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A Hollywood ‘State’ of Mind

At first, you see a sign or maybe a large truck unloading lights outside of a nearby diner.  Then you hear that Paul Rudd is in town, or maybe Jennifer Aniston. You think nothing of it. “It’s cool, but whatever.”  Then you see Captain America himself coming out of Whole Foods. “He looked familiar,” you question yourself, “Was that Chris Evans?”  The next thing you know, it’s everywhere.  Corners of town packed with film crews shooting the latest film or television show.  Maybe you’ve gotten a call from a location scout, or like many Georgians, have been an “extra” on a film set.  Or maybe you were just shaken out of the imaginary world a T.V. show sucked you into as you noticed, “Was that the Lawrenceville courthouse?”  Metro Atlanta is now number three in productions in the U.S. behind Los Angeles and New York and the industry is paying attention. More than 100 industry-related businesses have relocated to Georgia cities, including Gwinnett. It can be said that Hollywood is no longer a destination, but rather a state of mind. And if you haven’t felt the impact yet, you are about to!

Why are they here?
Well, there’s no doubt that attractive tax incentives, up to 30% in credits, have been the leading impetus in bringing film and television productions to Georgia. What does this mean? It means that it’s cheaper for films to be made in Georgia than many other areas in the country. According to Lee Thomas, Deputy Commissioner of the Georgia Film Office, tax incentives have brought in 244 productions last year. The trade-off is the economic impact that comes from these productions, a number totaling $6 billion.

What’s the Impact for Gwinnett?
“A significant percentage of productions done in Georgia are being filmed in Gwinnett,” says Lisa Anders, executive director, Explore Gwinnet. She has recently received over 150 location requests from production companies to shoot in Gwinnett.  On the horizon is the Atlanta Media Campus & Studios in Norcross, to be developed by Jim Jacoby who developed Atlantic Station in midtown.  Plans include a film school and housing as well as studios, sound stages, production facilities, offices and a hotel. The studio will join Eagle Rock Studios, also in Norcross, and a handful of other nearby soundstages already booking new films, television, and video game productions. The economic benefits spill over to many auxiliary businesses in Gwinnett. Hotels, restaurants, car rentals, dry cleaners, caterers and a myriad of services have benefitted from this newfound business and there are additional benefits as well.  Vacant buildings have often been “given a facelift” for production purposes and bring about revitalization along with rental income. Such is the case with FOX’s “Sleepy Hollow” filming in the county seat. Lisa Sherman, director of Community and Economic Development for Lawrenceville, reminds us that, “Production companies come in and leave, but while they’re here, they revitalize and improve the entire area for the long term.”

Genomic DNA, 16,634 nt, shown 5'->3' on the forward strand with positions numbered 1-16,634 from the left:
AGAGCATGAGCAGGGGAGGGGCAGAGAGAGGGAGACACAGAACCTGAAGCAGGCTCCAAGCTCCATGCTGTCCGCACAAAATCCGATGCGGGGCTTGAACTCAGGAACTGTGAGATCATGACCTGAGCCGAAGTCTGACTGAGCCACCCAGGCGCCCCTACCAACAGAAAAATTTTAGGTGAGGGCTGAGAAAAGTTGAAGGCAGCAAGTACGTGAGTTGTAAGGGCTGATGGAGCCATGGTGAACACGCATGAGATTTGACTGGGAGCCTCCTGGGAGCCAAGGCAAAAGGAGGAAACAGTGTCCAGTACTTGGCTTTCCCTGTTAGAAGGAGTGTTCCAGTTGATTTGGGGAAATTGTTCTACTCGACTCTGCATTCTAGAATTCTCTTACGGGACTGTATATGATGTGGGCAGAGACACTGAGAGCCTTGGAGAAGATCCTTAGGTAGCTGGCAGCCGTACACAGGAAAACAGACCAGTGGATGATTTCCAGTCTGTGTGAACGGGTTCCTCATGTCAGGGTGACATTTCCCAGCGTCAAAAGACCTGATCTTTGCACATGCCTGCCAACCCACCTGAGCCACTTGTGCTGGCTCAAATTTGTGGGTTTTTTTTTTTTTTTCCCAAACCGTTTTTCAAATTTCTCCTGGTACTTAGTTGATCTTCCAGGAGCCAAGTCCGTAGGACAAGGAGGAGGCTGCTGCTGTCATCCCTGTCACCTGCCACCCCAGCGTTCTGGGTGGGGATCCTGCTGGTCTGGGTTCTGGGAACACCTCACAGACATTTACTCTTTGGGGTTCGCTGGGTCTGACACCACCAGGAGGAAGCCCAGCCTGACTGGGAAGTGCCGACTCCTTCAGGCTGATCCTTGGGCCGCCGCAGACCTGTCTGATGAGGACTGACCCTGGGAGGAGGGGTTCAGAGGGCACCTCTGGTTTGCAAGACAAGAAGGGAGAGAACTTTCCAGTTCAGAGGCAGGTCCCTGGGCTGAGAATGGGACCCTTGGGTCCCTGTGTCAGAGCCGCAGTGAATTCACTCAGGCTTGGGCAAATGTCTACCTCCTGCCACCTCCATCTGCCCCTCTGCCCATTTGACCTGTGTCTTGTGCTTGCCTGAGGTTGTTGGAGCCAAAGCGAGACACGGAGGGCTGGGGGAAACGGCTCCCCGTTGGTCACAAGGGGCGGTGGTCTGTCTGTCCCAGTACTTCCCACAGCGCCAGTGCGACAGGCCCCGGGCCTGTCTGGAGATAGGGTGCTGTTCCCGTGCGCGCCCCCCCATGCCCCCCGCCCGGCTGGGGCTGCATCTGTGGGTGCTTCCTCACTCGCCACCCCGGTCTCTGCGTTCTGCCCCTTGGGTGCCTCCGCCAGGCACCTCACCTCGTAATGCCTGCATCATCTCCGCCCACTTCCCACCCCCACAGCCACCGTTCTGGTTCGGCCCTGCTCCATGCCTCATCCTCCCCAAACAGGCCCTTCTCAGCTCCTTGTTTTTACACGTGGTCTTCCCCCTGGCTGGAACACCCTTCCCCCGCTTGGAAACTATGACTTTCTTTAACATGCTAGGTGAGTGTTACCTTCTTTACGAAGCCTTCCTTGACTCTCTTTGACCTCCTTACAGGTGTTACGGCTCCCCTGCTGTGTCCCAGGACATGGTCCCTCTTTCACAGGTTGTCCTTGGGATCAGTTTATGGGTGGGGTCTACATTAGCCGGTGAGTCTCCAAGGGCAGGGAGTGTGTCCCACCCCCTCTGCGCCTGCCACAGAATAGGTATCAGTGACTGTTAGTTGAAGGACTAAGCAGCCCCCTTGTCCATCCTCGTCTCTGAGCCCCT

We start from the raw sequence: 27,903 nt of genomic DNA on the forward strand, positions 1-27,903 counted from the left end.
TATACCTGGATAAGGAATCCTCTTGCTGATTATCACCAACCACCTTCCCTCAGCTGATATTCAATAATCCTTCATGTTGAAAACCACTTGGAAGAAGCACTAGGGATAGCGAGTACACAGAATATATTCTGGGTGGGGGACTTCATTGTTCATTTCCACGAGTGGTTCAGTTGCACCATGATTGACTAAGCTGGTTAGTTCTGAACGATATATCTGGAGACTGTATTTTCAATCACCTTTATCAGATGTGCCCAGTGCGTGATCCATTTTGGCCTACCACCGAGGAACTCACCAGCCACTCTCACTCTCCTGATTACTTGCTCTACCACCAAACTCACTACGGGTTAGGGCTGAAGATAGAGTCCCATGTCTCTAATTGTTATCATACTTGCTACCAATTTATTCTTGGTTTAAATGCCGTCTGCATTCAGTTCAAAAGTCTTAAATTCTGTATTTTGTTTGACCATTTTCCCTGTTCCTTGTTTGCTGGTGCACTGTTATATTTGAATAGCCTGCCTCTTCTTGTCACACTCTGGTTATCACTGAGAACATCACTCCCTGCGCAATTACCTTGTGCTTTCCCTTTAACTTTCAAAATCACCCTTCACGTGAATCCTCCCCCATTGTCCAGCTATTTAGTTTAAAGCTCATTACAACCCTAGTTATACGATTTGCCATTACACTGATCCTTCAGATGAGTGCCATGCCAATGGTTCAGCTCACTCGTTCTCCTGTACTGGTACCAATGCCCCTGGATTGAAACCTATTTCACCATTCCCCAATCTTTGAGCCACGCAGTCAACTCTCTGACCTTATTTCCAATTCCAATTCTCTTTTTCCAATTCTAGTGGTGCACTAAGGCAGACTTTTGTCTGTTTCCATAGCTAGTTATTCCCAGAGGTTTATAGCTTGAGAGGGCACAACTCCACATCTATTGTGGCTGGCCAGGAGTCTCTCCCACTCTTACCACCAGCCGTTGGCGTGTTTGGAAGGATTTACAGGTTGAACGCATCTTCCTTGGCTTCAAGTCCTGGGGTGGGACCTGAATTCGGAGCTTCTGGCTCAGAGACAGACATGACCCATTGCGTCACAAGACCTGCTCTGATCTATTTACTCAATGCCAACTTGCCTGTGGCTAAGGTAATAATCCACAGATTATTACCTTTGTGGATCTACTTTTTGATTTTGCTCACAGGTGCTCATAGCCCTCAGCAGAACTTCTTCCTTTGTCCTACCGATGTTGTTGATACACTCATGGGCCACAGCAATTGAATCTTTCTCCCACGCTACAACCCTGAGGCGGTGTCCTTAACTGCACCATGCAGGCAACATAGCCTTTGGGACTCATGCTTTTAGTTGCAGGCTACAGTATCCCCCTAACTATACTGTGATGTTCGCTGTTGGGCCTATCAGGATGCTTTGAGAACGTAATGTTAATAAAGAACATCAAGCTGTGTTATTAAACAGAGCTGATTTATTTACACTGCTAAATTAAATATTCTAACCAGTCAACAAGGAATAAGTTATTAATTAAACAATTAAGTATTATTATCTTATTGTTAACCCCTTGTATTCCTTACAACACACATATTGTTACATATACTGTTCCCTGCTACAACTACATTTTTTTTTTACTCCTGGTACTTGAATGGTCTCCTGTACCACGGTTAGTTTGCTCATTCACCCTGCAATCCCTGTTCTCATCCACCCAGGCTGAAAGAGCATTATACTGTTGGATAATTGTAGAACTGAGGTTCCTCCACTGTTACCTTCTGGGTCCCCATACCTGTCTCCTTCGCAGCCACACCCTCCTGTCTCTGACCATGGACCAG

Support Georgia Film Productions by adding these titles to your “Must See” list:
1. The Hunger Games: Mockingjay, Pt. 2
2. The Divergent Series Allegiant, PT. 1
3. Marvel’s Captain America: Civil War
4. Sleepy Hollow, Season 3
5. The Walking Dead